There is nothing particularly innovative about this book, except for the D-ring hasps. For the most part, it is a repeat of previous encyclopedia recover projects. But more of something good is never bad :)

This tome is currently up for sale was sold on eBay.

Saturday, December 5, 2009

Vesica Piscis

This past summer, after seeing my BoS a la Charmed , a friend of mine asked me to make her a similar one in blue featuring a silver Vesica Piscis on the cover. She offered to pay for it in advance (which I declined) and seemed very eager about the project. She asked about it nearly every time we saw each other. First of all, I hate doing custom work for people. I do not work well on any time table but my own. I also have difficulty working on a job that I do not feel inspired to do at that moment. I work as the spirit moves me. That ethos is not conducive to meeting client specifications or deadlines. I guess you could use the analogy that I am more of an artist than an illustrator. I put off the project for several weeks (months) until she started getting perturbed. Finally I started working on it, rather than risk any trauma to our friendship.

This is a large sketchbook. The front and back boards were thickened and given a border with chipboard. It was then covered with crinkled brown paper using the white glue and paper method and finished with the faux leather effect. It was painted black, then sponged with two different shades of blue, and finally dry brushed with silver. Silver half round upholstery tacks were used in the corners for decoration, and silver snaps hold the heavy black (bonded) leather straps that were cut from an old belt.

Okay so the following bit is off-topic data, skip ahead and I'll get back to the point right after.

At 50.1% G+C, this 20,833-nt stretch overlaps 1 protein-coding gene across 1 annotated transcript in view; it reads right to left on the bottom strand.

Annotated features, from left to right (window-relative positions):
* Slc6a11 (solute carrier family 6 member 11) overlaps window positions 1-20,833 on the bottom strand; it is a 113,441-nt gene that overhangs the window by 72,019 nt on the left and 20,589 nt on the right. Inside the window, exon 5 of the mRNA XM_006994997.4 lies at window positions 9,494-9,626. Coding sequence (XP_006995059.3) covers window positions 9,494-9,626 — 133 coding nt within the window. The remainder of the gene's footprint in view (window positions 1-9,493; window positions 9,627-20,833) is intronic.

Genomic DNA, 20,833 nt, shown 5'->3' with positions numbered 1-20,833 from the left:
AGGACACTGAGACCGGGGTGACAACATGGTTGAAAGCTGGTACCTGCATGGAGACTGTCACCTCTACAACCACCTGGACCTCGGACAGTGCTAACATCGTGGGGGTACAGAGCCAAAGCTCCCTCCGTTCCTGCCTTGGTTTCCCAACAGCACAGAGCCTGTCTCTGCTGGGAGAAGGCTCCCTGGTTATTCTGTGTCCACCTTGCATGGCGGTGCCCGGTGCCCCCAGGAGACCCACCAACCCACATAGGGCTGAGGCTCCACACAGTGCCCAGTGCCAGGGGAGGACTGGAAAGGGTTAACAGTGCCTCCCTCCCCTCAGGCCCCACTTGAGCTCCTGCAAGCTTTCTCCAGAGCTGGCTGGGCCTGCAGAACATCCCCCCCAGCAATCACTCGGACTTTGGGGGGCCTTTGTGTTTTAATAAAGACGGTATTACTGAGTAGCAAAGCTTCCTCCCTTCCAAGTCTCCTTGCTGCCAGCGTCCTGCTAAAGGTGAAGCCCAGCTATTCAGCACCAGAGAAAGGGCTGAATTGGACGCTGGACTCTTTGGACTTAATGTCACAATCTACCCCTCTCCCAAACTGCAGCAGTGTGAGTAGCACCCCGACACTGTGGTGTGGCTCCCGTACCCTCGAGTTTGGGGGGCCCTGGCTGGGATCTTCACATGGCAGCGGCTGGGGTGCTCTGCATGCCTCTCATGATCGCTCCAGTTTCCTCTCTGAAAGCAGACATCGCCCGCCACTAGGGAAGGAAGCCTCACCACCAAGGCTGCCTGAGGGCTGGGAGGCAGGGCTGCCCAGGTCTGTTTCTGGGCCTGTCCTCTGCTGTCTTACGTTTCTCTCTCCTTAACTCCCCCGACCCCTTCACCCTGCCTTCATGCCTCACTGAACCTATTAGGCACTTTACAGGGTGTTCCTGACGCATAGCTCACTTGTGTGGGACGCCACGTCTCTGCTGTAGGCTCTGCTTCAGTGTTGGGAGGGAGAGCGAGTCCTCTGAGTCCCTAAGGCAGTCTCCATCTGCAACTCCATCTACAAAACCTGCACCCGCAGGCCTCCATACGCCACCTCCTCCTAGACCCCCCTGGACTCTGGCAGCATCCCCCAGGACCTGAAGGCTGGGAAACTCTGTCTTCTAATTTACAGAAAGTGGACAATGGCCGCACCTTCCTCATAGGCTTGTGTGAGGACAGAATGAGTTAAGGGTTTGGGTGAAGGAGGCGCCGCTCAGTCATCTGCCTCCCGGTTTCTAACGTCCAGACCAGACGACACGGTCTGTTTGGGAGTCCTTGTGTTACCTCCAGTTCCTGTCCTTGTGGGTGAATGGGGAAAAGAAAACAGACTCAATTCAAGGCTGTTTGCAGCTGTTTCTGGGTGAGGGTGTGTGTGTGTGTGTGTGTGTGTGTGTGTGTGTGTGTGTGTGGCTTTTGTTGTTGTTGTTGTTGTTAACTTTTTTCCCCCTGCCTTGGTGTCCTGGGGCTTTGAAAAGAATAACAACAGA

The front design was a little more complex than I usually do in these types of projects. Cutting intricate curves, especially tight ones, are a pain when working with chipboard. But these ones didn't turn out to be that bad. Most of the curves were gentle enough not to create much of a hassle. I had more difficulty getting the coloring right on it. I had to repaint it several times to get the antiquing just right. Too bright and it looked very flat and artificial. Too dark and it looked dingy and dirty.

The final touches were a black cloth ribbon bookmark and new gray end papers. As a gesture of good will, I decided to give it to her as a Yule gift. She picked it up today and seemed very pleased with it.

Thursday, December 3, 2009

Thing in a Bottle v1.0

This is my first attempt at making a Lovecraftian "Thing in a Bottle." The jar itself originally held bath crystals and stands about eight inches tall. It came with a cork stopper (one of those crappy reconstituted kind). I soaked the cork in a hot pan of melted paraffin wax and held it under until all the air bubbles were gone, completely saturating it. I expected that would take care of any leakage or evaporation issues. Sadly, it did not.

The thing inside the bottle is a toy starfish that I got at the dollar store. It is one of those kind that grows "600 times its size" in water. It did not grow 600 times its size, but it did grow substantially. Probably more like a 600% increase in size. I saw on another blog last year someone suggested using these to create creatures in bottles, and I thought the idea had merit. I searched around for a while before I found the right kind of toy.

I wanted to test the toy and see how big it would get (and if indeed it would grow at all) before putting it in the jar. I placed it in a bucket with water and left it there for several days. The growth is very slow, and after it has expanded, it ends up covered with a weird sort of jelly slime like substance. The slime is clear, and though it felt good and icky, it wouldn't help my project any, so I washed that off and then let the toy dry out and shrink again (which also took several days). Before placing the starfish in the jar, I painted it with latex rubber and a little acrylic paint. Then I rubbed some of the latex off, to create holes in the coverage. This made for a very interesting mottled sloughing skin sort of effect.